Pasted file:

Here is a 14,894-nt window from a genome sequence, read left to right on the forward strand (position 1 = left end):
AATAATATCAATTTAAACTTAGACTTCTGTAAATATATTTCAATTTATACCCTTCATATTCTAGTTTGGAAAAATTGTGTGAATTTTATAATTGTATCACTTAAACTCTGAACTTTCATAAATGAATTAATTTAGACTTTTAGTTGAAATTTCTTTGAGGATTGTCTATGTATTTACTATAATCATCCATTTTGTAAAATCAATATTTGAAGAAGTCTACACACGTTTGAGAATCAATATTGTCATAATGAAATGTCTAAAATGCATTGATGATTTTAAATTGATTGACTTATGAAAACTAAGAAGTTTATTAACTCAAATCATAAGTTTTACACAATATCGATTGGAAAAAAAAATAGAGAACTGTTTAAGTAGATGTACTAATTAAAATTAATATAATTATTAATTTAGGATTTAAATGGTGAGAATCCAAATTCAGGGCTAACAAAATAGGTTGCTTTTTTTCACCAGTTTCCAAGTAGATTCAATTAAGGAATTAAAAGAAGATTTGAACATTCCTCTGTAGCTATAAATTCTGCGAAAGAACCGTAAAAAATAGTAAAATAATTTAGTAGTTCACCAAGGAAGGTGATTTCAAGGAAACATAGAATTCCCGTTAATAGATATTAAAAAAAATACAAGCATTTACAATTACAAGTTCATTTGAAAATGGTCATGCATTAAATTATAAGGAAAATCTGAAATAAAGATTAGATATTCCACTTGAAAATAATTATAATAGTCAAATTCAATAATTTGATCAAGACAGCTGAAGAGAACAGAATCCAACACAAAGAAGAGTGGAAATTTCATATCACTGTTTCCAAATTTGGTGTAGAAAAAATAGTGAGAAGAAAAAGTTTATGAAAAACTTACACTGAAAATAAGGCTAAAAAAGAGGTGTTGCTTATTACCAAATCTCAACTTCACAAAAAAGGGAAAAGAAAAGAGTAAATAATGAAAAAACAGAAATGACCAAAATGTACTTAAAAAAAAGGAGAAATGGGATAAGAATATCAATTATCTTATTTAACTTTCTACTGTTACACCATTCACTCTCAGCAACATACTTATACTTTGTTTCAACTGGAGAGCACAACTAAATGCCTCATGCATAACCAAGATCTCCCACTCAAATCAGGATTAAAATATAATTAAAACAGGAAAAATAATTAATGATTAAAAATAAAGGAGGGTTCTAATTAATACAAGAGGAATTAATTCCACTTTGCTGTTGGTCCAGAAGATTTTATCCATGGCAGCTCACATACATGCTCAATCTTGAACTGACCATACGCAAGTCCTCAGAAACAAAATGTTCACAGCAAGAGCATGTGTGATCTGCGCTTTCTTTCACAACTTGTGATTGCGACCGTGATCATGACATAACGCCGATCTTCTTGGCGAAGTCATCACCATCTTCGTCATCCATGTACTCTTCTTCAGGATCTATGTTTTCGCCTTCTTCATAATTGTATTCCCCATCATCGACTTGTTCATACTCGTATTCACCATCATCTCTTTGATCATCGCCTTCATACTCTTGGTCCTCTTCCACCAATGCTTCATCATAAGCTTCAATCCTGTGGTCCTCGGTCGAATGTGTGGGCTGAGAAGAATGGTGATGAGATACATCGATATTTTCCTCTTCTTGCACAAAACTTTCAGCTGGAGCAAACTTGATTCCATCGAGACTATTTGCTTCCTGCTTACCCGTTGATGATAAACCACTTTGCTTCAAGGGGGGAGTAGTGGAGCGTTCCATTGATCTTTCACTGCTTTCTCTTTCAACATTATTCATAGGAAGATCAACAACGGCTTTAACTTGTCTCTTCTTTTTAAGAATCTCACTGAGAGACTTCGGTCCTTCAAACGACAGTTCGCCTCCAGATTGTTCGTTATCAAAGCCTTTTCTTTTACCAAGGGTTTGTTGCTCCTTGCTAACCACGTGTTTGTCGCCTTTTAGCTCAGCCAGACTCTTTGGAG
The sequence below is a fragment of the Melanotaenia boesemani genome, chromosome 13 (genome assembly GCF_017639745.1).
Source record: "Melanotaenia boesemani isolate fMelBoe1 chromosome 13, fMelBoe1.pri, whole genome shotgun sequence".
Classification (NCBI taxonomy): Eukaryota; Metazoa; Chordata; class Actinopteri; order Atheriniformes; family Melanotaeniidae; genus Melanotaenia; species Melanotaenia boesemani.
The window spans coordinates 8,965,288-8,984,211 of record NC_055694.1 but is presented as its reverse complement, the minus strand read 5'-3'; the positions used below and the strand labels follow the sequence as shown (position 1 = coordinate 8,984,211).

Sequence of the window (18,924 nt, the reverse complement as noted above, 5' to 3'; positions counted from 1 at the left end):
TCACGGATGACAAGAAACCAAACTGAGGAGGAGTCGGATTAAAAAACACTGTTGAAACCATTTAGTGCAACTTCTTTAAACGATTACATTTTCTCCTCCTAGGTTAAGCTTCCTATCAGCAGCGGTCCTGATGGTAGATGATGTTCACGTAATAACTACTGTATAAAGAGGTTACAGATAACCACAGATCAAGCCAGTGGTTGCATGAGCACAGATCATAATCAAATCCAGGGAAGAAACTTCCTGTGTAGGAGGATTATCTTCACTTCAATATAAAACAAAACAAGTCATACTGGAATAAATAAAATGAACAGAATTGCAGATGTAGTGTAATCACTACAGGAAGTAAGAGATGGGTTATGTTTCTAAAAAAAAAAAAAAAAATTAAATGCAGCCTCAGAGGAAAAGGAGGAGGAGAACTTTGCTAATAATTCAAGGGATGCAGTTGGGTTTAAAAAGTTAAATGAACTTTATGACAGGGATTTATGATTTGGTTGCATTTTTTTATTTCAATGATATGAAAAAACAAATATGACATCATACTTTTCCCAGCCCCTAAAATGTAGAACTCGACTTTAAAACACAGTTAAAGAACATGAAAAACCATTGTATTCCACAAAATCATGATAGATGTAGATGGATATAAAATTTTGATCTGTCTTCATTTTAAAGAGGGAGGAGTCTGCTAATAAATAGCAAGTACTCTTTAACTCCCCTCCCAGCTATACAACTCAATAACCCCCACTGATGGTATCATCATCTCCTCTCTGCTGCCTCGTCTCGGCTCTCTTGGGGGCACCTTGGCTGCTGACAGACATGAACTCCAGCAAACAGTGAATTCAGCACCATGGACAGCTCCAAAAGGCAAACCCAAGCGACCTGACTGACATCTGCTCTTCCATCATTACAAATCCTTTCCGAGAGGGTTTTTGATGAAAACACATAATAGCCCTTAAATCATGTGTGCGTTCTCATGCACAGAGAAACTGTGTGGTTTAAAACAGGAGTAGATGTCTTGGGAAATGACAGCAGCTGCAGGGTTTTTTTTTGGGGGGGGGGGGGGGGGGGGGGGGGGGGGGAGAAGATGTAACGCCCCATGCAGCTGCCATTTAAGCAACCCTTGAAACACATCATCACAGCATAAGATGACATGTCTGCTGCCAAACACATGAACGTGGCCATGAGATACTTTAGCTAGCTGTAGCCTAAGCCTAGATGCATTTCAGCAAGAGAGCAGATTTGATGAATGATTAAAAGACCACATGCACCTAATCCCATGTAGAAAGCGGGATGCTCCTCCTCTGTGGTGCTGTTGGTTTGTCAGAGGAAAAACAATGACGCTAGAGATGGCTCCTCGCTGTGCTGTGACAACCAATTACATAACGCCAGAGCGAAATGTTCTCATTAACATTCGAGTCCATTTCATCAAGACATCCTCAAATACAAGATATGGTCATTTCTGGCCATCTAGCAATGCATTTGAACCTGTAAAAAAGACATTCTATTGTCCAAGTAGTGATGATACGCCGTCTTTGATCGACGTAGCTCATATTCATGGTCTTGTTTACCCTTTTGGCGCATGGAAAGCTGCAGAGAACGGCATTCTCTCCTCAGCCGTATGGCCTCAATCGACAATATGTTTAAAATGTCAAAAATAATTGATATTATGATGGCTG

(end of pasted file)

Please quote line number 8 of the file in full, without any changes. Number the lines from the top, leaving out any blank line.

TCACGGATGACAAGAAACCAAACTGAGGAGGAGTCGGATTAAAAAACACTGTTGAAACCATTTAGTGCAACTTCTTTAAACGATTACATTTTCTCCTCCTAGGTTAAGCTTCCTATCAGCAGCGGTCCTGATGGTAGATGATGTTCACGTAATAACTACTGTATAAAGAGGTTACAGATAACCACAGATCAAGCCAGTGGTTGCATGAGCACAGATCATAATCAAATCCAGGGAAGAAACTTCCTGTGTAGGAGGATTATCTTCACTTCAATATAAAACAAAACAAGTCATACTGGAATAAATAAAATGAACAGAATTGCAGATGTAGTGTAATCACTACAGGAAGTAAGAGATGGGTTATGTTTCTAAAAAAAAAAAAAAAAATTAAATGCAGCCTCAGAGGAAAAGGAGGAGGAGAACTTTGCTAATAATTCAAGGGATGCAGTTGGGTTTAAAAAGTTAAATGAACTTTATGACAGGGATTTATGATTTGGTTGCATTTTTTTATTTCAATGATATGAAAAAACAAATATGACATCATACTTTTCCCAGCCCCTAAAATGTAGAACTCGACTTTAAAACACAGTTAAAGAACATGAAAAACCATTGTATTCCACAAAATCATGATAGATGTAGATGGATATAAAATTTTGATCTGTCTTCATTTTAAAGAGGGAGGAGTCTGCTAATAAATAGCAAGTACTCTTTAACTCCCCTCCCAGCTATACAACTCAATAACCCCCACTGATGGTATCATCATCTCCTCTCTGCTGCCTCGTCTCGGCTCTCTTGGGGGCACCTTGGCTGCTGACAGACATGAACTCCAGCAAACAGTGAATTCAGCACCATGGACAGCTCCAAAAGGCAAACCCAAGCGACCTGACTGACATCTGCTCTTCCATCATTACAAATCCTTTCCGAGAGGGTTTTTGATGAAAACACATAATAGCCCTTAAATCATGTGTGCGTTCTCATGCACAGAGAAACTGTGTGGTTTAAAACAGGAGTAGATGTCTTGGGAAATGACAGCAGCTGCAGGGTTTTTTTTTGGGGGGGGGGGGGGGGGGGGGGGGGGGGGGAGAAGATGTAACGCCCCATGCAGCTGCCATTTAAGCAACCCTTGAAACACATCATCACAGCATAAGATGACATGTCTGCTGCCAAACACATGAACGTGGCCATGAGATACTTTAGCTAGCTGTAGCCTAAGCCTAGATGCATTTCAGCAAGAGAGCAGATTTGATGAATGATTAAAAGACCACATGCACCTAATCCCATGTAGAAAGCGGGATGCTCCTCCTCTGTGGTGCTGTTGGTTTGTCAGAGGAAAAACAATGACGCTAGAGATGGCTCCTCGCTGTGCTGTGACAACCAATTACATAACGCCAGAGCGAAATGTTCTCATTAACATTCGAGTCCATTTCATCAAGACATCCTCAAATACAAGATATGGTCATTTCTGGCCATCTAGCAATGCATTTGAACCTGTAAAAAAGACATTCTATTGTCCAAGTAGTGATGATACGCCGTCTTTGATCGACGTAGCTCATATTCATGGTCTTGTTTACCCTTTTGGCGCATGGAAAGCTGCAGAGAACGGCATTCTCTCCTCAGCCGTATGGCCTCAATCGACAATATGTTTAAAATGTCAAAAATAATTGATATTATGATGGCTG